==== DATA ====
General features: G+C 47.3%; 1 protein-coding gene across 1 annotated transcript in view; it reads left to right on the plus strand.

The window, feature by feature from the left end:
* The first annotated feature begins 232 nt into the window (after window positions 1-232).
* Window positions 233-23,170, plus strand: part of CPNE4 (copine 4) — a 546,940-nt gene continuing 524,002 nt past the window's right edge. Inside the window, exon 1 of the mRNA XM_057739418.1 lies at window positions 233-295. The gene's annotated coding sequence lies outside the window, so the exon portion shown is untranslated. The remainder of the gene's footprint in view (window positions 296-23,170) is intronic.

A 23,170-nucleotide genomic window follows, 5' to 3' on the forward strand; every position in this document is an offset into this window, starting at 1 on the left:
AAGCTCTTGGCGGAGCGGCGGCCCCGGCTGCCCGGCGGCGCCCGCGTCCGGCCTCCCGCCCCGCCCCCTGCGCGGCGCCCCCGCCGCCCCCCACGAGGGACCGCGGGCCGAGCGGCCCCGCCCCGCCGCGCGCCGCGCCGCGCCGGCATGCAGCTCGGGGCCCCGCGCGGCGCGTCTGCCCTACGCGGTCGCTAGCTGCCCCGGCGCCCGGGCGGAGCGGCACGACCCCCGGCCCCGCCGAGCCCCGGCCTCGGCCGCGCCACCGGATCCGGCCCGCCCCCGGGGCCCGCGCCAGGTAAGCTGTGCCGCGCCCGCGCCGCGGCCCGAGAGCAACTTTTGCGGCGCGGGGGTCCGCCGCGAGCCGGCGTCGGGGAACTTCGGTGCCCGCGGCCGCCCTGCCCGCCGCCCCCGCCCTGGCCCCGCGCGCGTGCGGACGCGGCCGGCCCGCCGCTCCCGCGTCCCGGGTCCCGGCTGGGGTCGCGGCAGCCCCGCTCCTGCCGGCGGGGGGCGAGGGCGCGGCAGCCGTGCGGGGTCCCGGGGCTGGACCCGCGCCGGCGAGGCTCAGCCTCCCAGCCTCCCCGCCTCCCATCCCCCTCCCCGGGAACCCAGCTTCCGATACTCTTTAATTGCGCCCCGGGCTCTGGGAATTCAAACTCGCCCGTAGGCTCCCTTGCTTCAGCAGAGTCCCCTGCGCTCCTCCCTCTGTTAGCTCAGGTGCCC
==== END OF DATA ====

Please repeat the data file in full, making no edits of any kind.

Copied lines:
General features: G+C 47.3%; 1 protein-coding gene across 1 annotated transcript in view; it reads left to right on the plus strand.

The window, feature by feature from the left end:
* The first annotated feature begins 232 nt into the window (after window positions 1-232).
* Window positions 233-23,170, plus strand: part of CPNE4 (copine 4) — a 546,940-nt gene continuing 524,002 nt past the window's right edge. Inside the window, exon 1 of the mRNA XM_057739418.1 lies at window positions 233-295. The gene's annotated coding sequence lies outside the window, so the exon portion shown is untranslated. The remainder of the gene's footprint in view (window positions 296-23,170) is intronic.

A 23,170-nucleotide genomic window follows, 5' to 3' on the forward strand; every position in this document is an offset into this window, starting at 1 on the left:
AAGCTCTTGGCGGAGCGGCGGCCCCGGCTGCCCGGCGGCGCCCGCGTCCGGCCTCCCGCCCCGCCCCCTGCGCGGCGCCCCCGCCGCCCCCCACGAGGGACCGCGGGCCGAGCGGCCCCGCCCCGCCGCGCGCCGCGCCGCGCCGGCATGCAGCTCGGGGCCCCGCGCGGCGCGTCTGCCCTACGCGGTCGCTAGCTGCCCCGGCGCCCGGGCGGAGCGGCACGACCCCCGGCCCCGCCGAGCCCCGGCCTCGGCCGCGCCACCGGATCCGGCCCGCCCCCGGGGCCCGCGCCAGGTAAGCTGTGCCGCGCCCGCGCCGCGGCCCGAGAGCAACTTTTGCGGCGCGGGGGTCCGCCGCGAGCCGGCGTCGGGGAACTTCGGTGCCCGCGGCCGCCCTGCCCGCCGCCCCCGCCCTGGCCCCGCGCGCGTGCGGACGCGGCCGGCCCGCCGCTCCCGCGTCCCGGGTCCCGGCTGGGGTCGCGGCAGCCCCGCTCCTGCCGGCGGGGGGCGAGGGCGCGGCAGCCGTGCGGGGTCCCGGGGCTGGACCCGCGCCGGCGAGGCTCAGCCTCCCAGCCTCCCCGCCTCCCATCCCCCTCCCCGGGAACCCAGCTTCCGATACTCTTTAATTGCGCCCCGGGCTCTGGGAATTCAAACTCGCCCGTAGGCTCCCTTGCTTCAGCAGAGTCCCCTGCGCTCCTCCCTCTGTTAGCTCAGGTGCCC